Postwildfire soil‐hydraulic recovery and the persistence of debris flow hazards
Deadly and destructive debris flows often follow wildfire, but understanding of changes in the hazard potential with time since fire is poor. We develop a simulation‐based framework to quantify changes in the hydrologic triggering conditions for debris flows as postwildfire infiltration properties evolve through time. Our approach produces time‐varying rainfall intensity‐duration thresholds for runoff‐ and infiltration‐generated debris flows with physics‐based hydrologic simulations that are parameterized with widely available hydroclimatic, vegetation reflectance, and soil texture data. When we apply our thresholding protocol to a test case in the San Gabriel Mountains (California, USA), the results are consistent with existing regional empirical thresholds and rainstorms that caused runoff‐ and infiltration‐generated debris flows soon after and three years following a wildfire, respectively. We find that the hydrologic triggering mechanisms for the two observed debris flow types are coupled with the effects of fire on the soil saturated hydraulic conductivity. Specifically, the rainfall intensity needed to generate debris flows via runoff increases with time following wildfire while the rainfall duration needed to produce debris flows via subsurface pore‐water pressures decreases. We also find that variations in soil moisture, rainfall climatology, median grain size, and root reinforcement could impact the median annual probability of postwildfire debris flows. We conclude that a simulation‐based method for calculating rainfall thresholds is a tractable approach to improve situational awareness of debris flow hazard in the years following wildfire. Further development of our framework will be important to quantify postwildfire hazard levels in variable climates, vegetation types, and fire regimes.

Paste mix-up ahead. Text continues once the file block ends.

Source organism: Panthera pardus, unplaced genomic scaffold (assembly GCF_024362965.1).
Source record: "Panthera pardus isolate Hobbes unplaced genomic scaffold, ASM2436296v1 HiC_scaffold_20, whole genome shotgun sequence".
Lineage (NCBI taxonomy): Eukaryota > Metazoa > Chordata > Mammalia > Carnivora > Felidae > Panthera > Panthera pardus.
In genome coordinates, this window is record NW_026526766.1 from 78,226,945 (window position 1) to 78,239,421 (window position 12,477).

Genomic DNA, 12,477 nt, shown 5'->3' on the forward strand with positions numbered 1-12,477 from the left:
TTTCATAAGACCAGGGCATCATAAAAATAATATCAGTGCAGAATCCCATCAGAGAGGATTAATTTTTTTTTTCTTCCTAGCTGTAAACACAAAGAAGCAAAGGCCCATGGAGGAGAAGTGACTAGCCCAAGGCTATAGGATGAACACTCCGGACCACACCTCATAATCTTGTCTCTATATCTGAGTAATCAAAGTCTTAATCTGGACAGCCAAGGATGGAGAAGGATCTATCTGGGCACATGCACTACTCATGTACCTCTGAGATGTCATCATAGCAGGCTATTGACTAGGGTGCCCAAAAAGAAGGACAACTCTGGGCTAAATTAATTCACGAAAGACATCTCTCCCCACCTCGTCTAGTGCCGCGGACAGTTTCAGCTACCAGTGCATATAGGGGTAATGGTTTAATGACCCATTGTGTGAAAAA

|Publication Subtype||Journal Article|
|Title||Postwildfire soil‐hydraulic recovery and the persistence of debris flow hazards|
|Series title||Journal of Geophysical Research: Earth Surface|
|Contributing office(s)||Geologic Hazards Science Center|
|Google Analytic Metrics||Metrics page|